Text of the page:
First, it grants a sense of capability, accomplishment, and agency to students. With frequent evidence of progress and increasing mastery, the learner’s confidence grows along with their competence. This fosters engagement and enthusiasm. Second, it allows teachers more flexibility in instruction. Because the structure of a gamified curriculum manages student progress and grants more agency over the pace of learning, teachers are free to focus on helping students where they individually need it, rather than keeping all students at the same pace because they have to teach a whole group.

In short, gamification makes the learning experience more positive for everyone participating.

4. It Directly Improves Cognitive Development

It’s been said that your brain is like a muscle. The more you exercise it, the stronger it will be. A crossword puzzle or Sudoku, for example, is like pushups for the mind. It exercises your cognition the way calisthenics exercise your cardiovascular system.

That’s a handy analogy, if fundamentally flawed on the physiological level. However, research from Dr. Aliya Hisam and her team supports the basic thesis.

In response to the growing trend of using video games in education, Hisam and her team conducted research that found teens who played video games consistently performed better in tasks involving analogy, processing speed, deductive reasoning, and mathematics.

Improved cognitive ability means learning more quickly and better applying what you’ve learned. In the right gamified learning environment, this creates an upward spiral. The game boosts cognition, which improves learning performance, which fosters even better cognition, which makes learning performance even better.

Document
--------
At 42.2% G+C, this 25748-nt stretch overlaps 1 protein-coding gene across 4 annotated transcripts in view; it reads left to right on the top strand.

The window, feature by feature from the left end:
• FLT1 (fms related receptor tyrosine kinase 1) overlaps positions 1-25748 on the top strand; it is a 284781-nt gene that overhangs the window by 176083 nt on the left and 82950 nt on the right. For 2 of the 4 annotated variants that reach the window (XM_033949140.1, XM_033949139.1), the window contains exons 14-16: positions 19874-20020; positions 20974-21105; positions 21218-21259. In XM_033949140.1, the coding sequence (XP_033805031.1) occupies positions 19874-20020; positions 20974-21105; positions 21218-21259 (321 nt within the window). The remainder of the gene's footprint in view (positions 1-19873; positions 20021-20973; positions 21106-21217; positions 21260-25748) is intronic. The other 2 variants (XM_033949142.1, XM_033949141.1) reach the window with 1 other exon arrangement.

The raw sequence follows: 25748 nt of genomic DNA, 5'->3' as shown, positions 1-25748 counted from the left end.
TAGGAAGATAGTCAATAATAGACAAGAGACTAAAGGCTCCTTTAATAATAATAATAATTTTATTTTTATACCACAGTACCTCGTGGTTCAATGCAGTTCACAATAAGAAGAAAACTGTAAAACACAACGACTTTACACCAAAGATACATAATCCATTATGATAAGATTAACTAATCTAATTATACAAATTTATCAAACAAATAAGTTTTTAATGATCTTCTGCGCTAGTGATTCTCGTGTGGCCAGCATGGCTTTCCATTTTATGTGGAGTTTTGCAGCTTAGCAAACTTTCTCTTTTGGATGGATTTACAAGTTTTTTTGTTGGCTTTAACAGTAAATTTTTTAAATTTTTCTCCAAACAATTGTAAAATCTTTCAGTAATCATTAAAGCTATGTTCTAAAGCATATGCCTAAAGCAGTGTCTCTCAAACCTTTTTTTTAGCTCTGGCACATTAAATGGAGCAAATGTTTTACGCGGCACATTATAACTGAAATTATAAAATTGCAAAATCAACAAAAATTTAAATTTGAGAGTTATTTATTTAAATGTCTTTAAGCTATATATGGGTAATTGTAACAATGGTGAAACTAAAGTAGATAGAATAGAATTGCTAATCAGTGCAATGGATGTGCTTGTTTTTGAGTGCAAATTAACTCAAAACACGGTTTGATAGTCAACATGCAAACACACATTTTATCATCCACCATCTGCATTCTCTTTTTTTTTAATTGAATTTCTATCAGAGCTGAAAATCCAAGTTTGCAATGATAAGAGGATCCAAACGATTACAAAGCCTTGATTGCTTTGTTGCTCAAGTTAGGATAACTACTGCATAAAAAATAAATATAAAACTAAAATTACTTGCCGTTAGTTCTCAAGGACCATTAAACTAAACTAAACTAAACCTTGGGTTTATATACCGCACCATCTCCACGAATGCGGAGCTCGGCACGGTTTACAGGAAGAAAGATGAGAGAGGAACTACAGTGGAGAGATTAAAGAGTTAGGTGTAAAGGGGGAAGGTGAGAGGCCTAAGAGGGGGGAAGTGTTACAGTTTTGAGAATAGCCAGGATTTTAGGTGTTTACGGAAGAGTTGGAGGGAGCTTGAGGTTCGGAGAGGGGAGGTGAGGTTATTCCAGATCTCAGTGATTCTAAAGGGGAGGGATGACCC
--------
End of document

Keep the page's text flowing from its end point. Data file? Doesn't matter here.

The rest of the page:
5. It Fosters Positive Competition

The points and achievements inherent in gamified education foster competition. Most people, when provided an opportunity to measure progress or success, will compare that progress or success to that of those around them. It appears to be a fundamental fact of human nature, with few exceptions.

Gamification plays right into that tendency by providing upfront, clear measures of progress and success. It does this by including levels, achievements, and scores inherent in the process, and changing them immediately upon completion of a task.

The benefits of competition include improved teamwork, enhanced social learning, increased intrinsic motivation, a growth mindset, and better self-assessment of progress and abilities. All of these lead to better performance on the lesson materials and often to better general performance in life.

6. It Improves Retention

Retention is the Achilles’ heel of much learning. It doesn’t matter how well a student does in class, how engaged they appear to be, or even what score they get on a final exam. If they can’t recall the lesson material out in the world, the class did little for them in the long term.

A 2014 study found that gamification offered low-stakes assessments early in the learning process, which substantially improved student retention of material even four years after taking the class. It seems that achievements, leveling up, and similar progress markers in a fun format encode the skills and lessons more effectively and permanently than other teaching formats.

Final Thoughts

Although there’s still some controversy about gamified learning, most of the research suggests it’s at least as good as—and more fun than—more traditional classroom learning. Plenty of studies indicate it’s a far superior model.

What training do you complete in your organization? Can you identify one where you could pilot a gamified instruction model and see whether or not your team’s engagement, performance, and retention improve?